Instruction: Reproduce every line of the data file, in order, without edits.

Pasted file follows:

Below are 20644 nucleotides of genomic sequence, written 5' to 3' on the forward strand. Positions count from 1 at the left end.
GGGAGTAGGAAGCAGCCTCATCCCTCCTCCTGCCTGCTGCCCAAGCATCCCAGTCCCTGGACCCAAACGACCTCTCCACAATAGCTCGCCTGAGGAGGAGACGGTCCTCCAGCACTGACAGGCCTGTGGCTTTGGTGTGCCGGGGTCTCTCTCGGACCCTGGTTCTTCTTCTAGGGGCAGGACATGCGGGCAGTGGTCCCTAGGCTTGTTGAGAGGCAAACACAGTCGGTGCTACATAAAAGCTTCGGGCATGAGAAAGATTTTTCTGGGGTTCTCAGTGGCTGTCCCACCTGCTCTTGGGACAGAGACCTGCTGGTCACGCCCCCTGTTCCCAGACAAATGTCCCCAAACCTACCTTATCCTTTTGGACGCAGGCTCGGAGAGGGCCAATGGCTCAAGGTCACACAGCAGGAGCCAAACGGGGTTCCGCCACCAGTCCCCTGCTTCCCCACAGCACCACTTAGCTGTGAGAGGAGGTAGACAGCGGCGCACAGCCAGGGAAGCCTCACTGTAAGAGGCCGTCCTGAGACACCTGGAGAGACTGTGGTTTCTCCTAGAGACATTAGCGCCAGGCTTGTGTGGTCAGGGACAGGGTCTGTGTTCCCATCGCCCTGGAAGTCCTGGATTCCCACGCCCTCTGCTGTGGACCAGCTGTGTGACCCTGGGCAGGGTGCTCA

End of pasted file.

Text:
Below are 20644 nucleotides of genomic sequence, written 5' to 3' on the forward strand. Positions count from 1 at the left end.
GGGAGTAGGAAGCAGCCTCATCCCTCCTCCTGCCTGCTGCCCAAGCATCCCAGTCCCTGGACCCAAACGACCTCTCCACAATAGCTCGCCTGAGGAGGAGACGGTCCTCCAGCACTGACAGGCCTGTGGCTTTGGTGTGCCGGGGTCTCTCTCGGACCCTGGTTCTTCTTCTAGGGGCAGGACATGCGGGCAGTGGTCCCTAGGCTTGTTGAGAGGCAAACACAGTCGGTGCTACATAAAAGCTTCGGGCATGAGAAAGATTTTTCTGGGGTTCTCAGTGGCTGTCCCACCTGCTCTTGGGACAGAGACCTGCTGGTCACGCCCCCTGTTCCCAGACAAATGTCCCCAAACCTACCTTATCCTTTTGGACGCAGGCTCGGAGAGGGCCAATGGCTCAAGGTCACACAGCAGGAGCCAAACGGGGTTCCGCCACCAGTCCCCTGCTTCCCCACAGCACCACTTAGCTGTGAGAGGAGGTAGACAGCGGCGCACAGCCAGGGAAGCCTCACTGTAAGAGGCCGTCCTGAGACACCTGGAGAGACTGTGGTTTCTCCTAGAGACATTAGCGCCAGGCTTGTGTGGTCAGGGACAGGGTCTGTGTTCCCATCGCCCTGGAAGTCCTGGATTCCCACGCCCTCTGCTGTGGACCAGCTGTGTGACCCTGGGCAGGGTGCTCA